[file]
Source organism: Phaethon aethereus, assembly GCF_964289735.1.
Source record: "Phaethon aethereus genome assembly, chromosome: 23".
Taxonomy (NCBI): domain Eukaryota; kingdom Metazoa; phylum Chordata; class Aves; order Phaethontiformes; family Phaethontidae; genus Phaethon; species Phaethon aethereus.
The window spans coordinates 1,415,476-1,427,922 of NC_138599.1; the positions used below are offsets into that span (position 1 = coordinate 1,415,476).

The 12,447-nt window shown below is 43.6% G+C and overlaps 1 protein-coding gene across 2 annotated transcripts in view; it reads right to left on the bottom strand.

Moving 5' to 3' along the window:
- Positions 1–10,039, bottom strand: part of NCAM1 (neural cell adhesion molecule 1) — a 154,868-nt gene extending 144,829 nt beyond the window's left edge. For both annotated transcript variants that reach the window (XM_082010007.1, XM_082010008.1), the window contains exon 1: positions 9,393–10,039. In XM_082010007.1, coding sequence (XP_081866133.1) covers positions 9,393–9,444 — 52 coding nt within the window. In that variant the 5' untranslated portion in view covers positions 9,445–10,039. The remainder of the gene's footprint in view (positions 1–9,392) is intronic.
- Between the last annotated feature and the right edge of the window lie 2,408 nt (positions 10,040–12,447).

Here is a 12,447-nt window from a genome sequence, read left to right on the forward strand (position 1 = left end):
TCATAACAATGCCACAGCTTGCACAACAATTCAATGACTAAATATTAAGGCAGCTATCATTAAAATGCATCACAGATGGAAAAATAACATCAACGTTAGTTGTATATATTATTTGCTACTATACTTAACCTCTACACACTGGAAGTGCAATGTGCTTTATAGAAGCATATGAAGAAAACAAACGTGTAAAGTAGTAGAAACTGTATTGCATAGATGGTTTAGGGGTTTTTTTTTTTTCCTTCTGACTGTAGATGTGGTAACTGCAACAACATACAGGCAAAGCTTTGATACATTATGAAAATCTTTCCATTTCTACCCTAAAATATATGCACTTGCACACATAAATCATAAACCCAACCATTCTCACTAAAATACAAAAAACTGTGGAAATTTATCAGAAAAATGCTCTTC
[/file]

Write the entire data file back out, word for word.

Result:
Source organism: Phaethon aethereus, assembly GCF_964289735.1.
Source record: "Phaethon aethereus genome assembly, chromosome: 23".
Taxonomy (NCBI): domain Eukaryota; kingdom Metazoa; phylum Chordata; class Aves; order Phaethontiformes; family Phaethontidae; genus Phaethon; species Phaethon aethereus.
The window spans coordinates 1,415,476-1,427,922 of NC_138599.1; the positions used below are offsets into that span (position 1 = coordinate 1,415,476).

The 12,447-nt window shown below is 43.6% G+C and overlaps 1 protein-coding gene across 2 annotated transcripts in view; it reads right to left on the bottom strand.

Moving 5' to 3' along the window:
- Positions 1–10,039, bottom strand: part of NCAM1 (neural cell adhesion molecule 1) — a 154,868-nt gene extending 144,829 nt beyond the window's left edge. For both annotated transcript variants that reach the window (XM_082010007.1, XM_082010008.1), the window contains exon 1: positions 9,393–10,039. In XM_082010007.1, coding sequence (XP_081866133.1) covers positions 9,393–9,444 — 52 coding nt within the window. In that variant the 5' untranslated portion in view covers positions 9,445–10,039. The remainder of the gene's footprint in view (positions 1–9,392) is intronic.
- Between the last annotated feature and the right edge of the window lie 2,408 nt (positions 10,040–12,447).

Here is a 12,447-nt window from a genome sequence, read left to right on the forward strand (position 1 = left end):
TCATAACAATGCCACAGCTTGCACAACAATTCAATGACTAAATATTAAGGCAGCTATCATTAAAATGCATCACAGATGGAAAAATAACATCAACGTTAGTTGTATATATTATTTGCTACTATACTTAACCTCTACACACTGGAAGTGCAATGTGCTTTATAGAAGCATATGAAGAAAACAAACGTGTAAAGTAGTAGAAACTGTATTGCATAGATGGTTTAGGGGTTTTTTTTTTTTCCTTCTGACTGTAGATGTGGTAACTGCAACAACATACAGGCAAAGCTTTGATACATTATGAAAATCTTTCCATTTCTACCCTAAAATATATGCACTTGCACACATAAATCATAAACCCAACCATTCTCACTAAAATACAAAAAACTGTGGAAATTTATCAGAAAAATGCTCTTC